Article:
Yes, there is another government concealed behind the one that is visible at either end of Pennsylvania Avenue, a hybrid entity of public and private institutions ruling the country according to consistent patterns in season and out, connected to, but only intermittently controlled by, the visible state whose leaders we choose. My analysis of this phenomenon is not an exposé of a secret, conspiratorial cabal; the state within a state is hiding mostly in plain sight, and its operators mainly act in the light of day. Nor can it be accurately termed an “establishment.” All complex societies have an establishment, a social network committed to its own enrichment and perpetuation. In terms of its scope, financial resources and sheer global reach, the American hybrid state, the Deep State, is in a class by itself. That said, it is neither omniscient nor invincible. The institution is not so much sinister (although it has highly sinister aspects) as it is relentlessly well entrenched. Far from being invincible, its failures, such as those in Iraq, Afghanistan and Libya, are routine enough that it is only the Deep State’s protectiveness towards its higher-ranking personnel that allows them to escape the consequences of their frequent ineptitude.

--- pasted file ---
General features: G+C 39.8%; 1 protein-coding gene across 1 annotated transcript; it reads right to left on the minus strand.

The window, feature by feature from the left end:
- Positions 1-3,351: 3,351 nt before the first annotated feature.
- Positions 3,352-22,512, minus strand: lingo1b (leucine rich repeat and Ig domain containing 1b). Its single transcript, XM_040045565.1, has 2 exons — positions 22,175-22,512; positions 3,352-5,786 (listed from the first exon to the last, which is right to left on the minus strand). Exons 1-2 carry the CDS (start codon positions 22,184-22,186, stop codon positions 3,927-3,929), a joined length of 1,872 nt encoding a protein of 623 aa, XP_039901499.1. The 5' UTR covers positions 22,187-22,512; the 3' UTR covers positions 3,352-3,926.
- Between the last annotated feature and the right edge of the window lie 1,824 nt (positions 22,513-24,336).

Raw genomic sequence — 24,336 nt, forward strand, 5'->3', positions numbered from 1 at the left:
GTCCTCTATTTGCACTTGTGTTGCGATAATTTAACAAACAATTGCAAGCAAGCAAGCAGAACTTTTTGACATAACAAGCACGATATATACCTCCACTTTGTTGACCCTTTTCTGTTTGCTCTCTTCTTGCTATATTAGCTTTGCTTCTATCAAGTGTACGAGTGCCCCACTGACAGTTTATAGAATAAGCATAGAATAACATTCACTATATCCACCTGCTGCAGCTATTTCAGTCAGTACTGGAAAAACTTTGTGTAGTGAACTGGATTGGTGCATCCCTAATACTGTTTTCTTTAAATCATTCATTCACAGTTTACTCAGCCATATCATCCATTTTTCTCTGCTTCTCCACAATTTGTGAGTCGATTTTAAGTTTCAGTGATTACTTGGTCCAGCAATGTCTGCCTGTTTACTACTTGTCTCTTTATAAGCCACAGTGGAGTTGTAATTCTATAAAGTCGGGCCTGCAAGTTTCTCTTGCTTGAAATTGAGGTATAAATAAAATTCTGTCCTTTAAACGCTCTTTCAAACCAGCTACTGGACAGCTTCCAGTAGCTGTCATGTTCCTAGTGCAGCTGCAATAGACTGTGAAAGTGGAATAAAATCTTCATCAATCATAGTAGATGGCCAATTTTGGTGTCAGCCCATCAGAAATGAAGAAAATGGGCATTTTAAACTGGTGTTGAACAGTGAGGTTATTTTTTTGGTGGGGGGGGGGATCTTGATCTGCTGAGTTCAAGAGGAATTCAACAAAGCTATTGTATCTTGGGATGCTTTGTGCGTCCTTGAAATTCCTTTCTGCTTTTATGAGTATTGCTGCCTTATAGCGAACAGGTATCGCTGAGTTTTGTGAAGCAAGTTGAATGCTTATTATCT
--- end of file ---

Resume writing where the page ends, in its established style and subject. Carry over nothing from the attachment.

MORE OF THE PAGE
This Deep State is not even especially good at being a Deep State. Which is why some of us flip out when we find out the kind of secret shennanigans they're pulling around the world. The chances of them making a huge mistake are far greater than anything that might happen by revealing them. They're just that inept.

And that's only part of what so many of us who trying to find our way through this are grappling with. Yes, both parties are equally implicated in this problem. But the reaction by the right is so ideologically extreme that you face the prospect of making all of this far worse when they are in power. So you end up empowering the Deep State, sort of by default. It's very difficult to see how to use the available levers of power to change this.

Watch the whole show here if you can. It's very enlightening.

And just by the way, Bill Moyers is indispensable. I don't know what we'd do without him.